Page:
Even with all the accolades, Garnsey recognizes that none of them matter more than what the ultimate goal is, which is hoisting the NCAA national championship trophy at the end of the season. After suffering what he called “the worst day of my life,” losing to North Carolina in the NCAA quarterfinals last season, Garnsey and the Irish are determined to not fall short of their goal this season.

“I remember being in the locker room after that game, and everyone was crying while the seniors were giving their final farewell speeches,” Garnsey said. “[Senior attack Anthony] Marini said it best in the huddle the other day in practice. ‘We don’t want to be in that position in a month and a half.’ We’re set on doing everything we can in the next month to make sure that the same thing doesn’t happen.”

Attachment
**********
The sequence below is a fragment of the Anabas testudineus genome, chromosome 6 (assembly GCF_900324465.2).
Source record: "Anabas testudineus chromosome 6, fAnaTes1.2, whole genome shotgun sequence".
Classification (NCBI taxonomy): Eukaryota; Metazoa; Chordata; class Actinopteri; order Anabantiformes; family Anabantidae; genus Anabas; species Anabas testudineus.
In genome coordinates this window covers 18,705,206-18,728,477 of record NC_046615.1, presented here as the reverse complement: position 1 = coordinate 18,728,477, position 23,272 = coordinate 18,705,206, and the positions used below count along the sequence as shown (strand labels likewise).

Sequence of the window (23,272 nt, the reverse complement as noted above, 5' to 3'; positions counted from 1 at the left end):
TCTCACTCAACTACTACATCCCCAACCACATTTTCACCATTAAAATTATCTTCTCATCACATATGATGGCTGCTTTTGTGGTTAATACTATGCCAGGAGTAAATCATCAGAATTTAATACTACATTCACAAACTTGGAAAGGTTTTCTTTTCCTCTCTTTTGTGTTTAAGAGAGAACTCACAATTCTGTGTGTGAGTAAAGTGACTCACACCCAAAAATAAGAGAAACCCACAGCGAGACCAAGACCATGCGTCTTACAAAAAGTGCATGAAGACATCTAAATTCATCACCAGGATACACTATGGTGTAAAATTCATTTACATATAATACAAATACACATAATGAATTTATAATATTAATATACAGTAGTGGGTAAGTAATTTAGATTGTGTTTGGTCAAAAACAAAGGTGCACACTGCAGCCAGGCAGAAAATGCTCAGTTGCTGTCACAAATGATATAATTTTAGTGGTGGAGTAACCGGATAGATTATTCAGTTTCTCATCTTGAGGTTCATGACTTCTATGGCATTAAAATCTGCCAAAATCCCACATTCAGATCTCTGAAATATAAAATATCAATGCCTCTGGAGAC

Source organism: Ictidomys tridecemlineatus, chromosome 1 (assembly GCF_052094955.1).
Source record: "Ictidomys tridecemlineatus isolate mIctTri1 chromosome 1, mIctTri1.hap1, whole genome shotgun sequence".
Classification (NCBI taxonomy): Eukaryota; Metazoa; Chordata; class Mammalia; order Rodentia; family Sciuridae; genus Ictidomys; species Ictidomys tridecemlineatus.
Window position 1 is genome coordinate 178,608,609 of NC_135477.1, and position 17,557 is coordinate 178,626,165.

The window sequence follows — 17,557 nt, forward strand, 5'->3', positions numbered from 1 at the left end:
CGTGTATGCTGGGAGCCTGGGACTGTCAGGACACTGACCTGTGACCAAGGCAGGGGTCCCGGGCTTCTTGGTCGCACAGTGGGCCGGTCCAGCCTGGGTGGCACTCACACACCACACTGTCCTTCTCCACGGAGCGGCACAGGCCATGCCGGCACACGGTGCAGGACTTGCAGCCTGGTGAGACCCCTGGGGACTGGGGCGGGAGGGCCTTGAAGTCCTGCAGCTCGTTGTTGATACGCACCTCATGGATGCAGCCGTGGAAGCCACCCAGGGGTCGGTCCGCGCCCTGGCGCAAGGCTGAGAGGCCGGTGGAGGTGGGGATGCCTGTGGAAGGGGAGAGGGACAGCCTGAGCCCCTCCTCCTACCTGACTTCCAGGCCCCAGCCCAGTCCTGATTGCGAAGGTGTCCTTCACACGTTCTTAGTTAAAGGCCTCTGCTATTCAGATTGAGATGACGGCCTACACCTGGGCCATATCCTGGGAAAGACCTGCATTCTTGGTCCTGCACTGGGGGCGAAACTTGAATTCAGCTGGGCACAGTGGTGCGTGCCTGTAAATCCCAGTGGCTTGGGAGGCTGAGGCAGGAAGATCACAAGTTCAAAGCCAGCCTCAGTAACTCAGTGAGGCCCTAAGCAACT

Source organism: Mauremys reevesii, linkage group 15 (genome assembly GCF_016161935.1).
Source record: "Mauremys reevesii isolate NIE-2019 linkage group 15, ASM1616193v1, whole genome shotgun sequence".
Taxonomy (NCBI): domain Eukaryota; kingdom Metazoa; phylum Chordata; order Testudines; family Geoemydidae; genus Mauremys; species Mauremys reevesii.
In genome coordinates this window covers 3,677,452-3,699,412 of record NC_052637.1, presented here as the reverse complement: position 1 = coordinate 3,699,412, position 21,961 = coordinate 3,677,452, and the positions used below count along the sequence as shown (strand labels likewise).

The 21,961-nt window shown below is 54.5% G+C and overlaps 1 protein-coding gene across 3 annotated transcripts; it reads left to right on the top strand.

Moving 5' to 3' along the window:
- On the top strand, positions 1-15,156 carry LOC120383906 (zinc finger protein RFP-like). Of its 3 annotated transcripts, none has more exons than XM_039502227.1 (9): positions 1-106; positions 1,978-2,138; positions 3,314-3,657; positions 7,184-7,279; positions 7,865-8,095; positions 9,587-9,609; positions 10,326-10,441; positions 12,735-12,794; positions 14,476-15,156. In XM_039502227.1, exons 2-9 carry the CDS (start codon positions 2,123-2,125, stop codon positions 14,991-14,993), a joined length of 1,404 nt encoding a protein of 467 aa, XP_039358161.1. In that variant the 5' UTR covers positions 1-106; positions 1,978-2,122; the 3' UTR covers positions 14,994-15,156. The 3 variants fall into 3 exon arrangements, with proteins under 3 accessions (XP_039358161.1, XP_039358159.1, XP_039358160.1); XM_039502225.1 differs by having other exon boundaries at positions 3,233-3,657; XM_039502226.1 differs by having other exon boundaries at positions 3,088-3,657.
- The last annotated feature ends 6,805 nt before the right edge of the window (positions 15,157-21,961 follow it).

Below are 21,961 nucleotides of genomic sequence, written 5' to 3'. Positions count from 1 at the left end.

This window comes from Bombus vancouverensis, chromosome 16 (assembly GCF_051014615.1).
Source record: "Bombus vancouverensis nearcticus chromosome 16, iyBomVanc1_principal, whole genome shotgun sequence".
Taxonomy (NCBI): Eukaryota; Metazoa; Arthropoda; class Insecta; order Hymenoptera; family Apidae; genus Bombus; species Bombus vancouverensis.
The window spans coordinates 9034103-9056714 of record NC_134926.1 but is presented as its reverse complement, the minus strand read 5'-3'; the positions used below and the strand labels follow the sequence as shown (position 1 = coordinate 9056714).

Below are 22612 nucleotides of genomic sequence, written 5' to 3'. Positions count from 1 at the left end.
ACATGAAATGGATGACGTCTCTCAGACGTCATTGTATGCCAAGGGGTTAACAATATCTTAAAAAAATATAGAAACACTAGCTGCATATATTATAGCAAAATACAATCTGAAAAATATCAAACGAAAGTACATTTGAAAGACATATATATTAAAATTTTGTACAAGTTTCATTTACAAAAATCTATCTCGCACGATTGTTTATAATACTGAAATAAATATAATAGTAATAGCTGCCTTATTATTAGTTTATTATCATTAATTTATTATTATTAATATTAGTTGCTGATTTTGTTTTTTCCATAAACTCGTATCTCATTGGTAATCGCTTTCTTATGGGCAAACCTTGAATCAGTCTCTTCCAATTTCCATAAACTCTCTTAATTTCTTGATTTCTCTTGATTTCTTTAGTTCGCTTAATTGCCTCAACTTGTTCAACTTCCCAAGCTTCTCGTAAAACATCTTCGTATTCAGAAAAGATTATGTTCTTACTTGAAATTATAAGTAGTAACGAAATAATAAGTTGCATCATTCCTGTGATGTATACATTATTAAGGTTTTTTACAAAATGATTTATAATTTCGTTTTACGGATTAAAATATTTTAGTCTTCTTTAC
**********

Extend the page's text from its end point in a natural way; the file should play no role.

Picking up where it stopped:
Coming off losses in two of the last three games, Garnsey will look to help lead the Irish to a strong finish against ACC rival No. 16 North Carolina at home Saturday before competing in the ACC tournament on April 28. The game begins at noon.

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About Manuel De Jesus

Manuel De Jesus is a junior from Chicago, Illinois. He is an American Studies major with a minor in Journalism, Ethics and Democracy. He is currently covering ND Volleyball, Men's Soccer and Men's Basketball.